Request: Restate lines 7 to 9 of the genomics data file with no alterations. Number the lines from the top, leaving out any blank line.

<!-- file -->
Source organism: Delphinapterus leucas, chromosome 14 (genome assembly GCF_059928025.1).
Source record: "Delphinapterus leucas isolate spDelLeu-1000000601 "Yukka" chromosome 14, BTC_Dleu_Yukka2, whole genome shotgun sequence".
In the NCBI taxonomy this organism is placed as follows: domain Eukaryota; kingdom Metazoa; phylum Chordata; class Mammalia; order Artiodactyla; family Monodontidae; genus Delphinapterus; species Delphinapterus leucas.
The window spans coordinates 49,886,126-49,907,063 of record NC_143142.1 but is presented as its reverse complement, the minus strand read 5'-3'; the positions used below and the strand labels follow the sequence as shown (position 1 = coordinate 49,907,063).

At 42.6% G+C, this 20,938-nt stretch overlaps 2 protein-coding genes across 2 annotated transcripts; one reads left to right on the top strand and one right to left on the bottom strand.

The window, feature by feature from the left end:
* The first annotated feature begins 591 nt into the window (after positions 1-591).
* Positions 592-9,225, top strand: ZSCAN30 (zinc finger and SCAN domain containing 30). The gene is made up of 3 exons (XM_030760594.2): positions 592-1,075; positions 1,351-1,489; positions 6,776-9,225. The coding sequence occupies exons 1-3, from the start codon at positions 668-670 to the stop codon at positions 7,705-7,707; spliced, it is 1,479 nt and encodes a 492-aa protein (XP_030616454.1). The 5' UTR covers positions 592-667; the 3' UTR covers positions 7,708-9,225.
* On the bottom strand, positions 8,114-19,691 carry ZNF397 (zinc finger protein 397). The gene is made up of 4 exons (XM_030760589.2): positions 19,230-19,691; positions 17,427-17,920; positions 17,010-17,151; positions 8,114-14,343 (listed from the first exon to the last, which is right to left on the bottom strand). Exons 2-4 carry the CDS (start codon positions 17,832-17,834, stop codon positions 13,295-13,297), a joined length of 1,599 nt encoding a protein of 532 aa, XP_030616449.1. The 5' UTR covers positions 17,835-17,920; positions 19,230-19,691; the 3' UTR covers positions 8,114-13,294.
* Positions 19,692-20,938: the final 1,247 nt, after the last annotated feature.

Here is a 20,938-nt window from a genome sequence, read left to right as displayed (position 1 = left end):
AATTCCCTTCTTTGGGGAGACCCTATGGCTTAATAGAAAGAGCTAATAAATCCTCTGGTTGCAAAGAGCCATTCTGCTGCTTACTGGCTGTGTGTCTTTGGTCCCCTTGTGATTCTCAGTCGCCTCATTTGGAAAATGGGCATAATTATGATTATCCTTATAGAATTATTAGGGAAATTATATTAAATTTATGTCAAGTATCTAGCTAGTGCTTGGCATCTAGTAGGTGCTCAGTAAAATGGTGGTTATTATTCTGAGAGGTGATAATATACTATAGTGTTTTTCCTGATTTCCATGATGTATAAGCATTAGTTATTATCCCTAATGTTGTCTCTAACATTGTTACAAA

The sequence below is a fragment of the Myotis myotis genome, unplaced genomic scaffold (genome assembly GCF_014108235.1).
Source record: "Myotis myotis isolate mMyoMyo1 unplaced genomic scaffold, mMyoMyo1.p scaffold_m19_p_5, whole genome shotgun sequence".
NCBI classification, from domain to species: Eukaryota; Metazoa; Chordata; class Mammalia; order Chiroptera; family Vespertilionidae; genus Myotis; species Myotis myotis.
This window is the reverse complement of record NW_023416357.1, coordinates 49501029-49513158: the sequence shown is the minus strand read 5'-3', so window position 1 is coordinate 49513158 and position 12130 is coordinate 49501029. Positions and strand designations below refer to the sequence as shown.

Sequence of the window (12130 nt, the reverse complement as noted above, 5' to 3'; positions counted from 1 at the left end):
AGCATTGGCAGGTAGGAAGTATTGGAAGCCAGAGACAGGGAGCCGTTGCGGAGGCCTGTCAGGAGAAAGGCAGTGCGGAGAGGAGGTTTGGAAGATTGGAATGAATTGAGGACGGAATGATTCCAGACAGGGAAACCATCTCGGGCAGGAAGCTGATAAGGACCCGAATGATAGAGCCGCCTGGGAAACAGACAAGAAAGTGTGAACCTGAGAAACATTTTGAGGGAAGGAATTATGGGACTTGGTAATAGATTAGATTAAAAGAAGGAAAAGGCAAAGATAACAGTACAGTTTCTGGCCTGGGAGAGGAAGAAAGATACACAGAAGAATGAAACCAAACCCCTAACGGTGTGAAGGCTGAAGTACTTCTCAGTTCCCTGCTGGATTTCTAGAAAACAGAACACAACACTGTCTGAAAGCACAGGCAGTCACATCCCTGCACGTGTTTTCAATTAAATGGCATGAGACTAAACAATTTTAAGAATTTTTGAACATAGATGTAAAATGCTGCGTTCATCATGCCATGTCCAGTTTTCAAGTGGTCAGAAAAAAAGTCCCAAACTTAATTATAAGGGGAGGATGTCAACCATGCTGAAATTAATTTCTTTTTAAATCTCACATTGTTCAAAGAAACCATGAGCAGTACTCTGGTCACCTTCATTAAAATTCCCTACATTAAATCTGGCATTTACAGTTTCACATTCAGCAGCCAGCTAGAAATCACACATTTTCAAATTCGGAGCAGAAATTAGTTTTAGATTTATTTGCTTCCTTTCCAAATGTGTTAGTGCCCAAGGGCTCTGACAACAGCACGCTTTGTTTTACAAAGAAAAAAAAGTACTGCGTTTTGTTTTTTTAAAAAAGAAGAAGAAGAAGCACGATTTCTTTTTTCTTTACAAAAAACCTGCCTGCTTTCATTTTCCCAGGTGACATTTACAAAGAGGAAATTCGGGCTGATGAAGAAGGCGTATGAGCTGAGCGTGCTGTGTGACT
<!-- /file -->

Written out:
* The first annotated feature begins 591 nt into the window (after positions 1-591).
* Positions 592-9,225, top strand: ZSCAN30 (zinc finger and SCAN domain containing 30). The gene is made up of 3 exons (XM_030760594.2): positions 592-1,075; positions 1,351-1,489; positions 6,776-9,225. The coding sequence occupies exons 1-3, from the start codon at positions 668-670 to the stop codon at positions 7,705-7,707; spliced, it is 1,479 nt and encodes a 492-aa protein (XP_030616454.1). The 5' UTR covers positions 592-667; the 3' UTR covers positions 7,708-9,225.
* On the bottom strand, positions 8,114-19,691 carry ZNF397 (zinc finger protein 397). The gene is made up of 4 exons (XM_030760589.2): positions 19,230-19,691; positions 17,427-17,920; positions 17,010-17,151; positions 8,114-14,343 (listed from the first exon to the last, which is right to left on the bottom strand). Exons 2-4 carry the CDS (start codon positions 17,832-17,834, stop codon positions 13,295-13,297), a joined length of 1,599 nt encoding a protein of 532 aa, XP_030616449.1. The 5' UTR covers positions 17,835-17,920; positions 19,230-19,691; the 3' UTR covers positions 8,114-13,294.